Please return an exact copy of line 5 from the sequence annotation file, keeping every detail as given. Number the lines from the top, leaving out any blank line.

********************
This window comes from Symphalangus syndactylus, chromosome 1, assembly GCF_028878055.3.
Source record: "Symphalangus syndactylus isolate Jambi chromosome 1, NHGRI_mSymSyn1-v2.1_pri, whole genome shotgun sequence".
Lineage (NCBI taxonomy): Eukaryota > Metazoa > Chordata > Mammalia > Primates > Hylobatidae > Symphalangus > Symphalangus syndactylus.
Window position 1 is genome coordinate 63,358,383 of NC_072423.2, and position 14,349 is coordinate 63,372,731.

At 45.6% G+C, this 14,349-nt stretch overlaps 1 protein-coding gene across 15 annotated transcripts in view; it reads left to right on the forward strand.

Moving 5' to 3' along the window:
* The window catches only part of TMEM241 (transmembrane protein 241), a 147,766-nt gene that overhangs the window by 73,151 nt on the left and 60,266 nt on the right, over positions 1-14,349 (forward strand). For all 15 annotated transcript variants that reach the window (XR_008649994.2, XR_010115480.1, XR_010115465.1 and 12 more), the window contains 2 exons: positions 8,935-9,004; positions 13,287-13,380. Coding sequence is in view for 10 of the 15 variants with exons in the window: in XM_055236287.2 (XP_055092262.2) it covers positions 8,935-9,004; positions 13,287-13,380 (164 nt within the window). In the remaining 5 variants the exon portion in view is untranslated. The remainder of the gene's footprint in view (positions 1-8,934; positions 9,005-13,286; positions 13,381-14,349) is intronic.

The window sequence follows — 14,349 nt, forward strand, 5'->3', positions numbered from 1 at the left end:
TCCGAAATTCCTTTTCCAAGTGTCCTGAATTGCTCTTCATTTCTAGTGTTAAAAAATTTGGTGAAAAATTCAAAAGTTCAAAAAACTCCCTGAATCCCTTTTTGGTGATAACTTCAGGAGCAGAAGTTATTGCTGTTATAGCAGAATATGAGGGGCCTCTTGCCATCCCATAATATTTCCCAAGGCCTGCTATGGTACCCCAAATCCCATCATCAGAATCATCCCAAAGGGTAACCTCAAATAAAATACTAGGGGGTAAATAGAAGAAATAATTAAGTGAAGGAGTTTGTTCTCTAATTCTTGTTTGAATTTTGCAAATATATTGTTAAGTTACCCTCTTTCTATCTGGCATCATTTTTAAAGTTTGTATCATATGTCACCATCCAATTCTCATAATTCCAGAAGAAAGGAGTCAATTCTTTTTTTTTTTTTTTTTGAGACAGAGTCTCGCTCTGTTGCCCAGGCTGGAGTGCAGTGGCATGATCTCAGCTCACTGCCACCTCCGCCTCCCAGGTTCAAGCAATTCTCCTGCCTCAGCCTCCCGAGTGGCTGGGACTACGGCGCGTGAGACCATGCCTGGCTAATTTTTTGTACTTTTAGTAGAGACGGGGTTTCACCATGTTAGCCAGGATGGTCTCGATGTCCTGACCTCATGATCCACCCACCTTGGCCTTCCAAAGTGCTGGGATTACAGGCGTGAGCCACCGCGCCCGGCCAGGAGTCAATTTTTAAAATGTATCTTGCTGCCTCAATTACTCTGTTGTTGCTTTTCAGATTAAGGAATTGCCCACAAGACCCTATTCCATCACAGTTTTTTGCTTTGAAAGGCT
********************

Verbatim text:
At 45.6% G+C, this 14,349-nt stretch overlaps 1 protein-coding gene across 15 annotated transcripts in view; it reads left to right on the forward strand.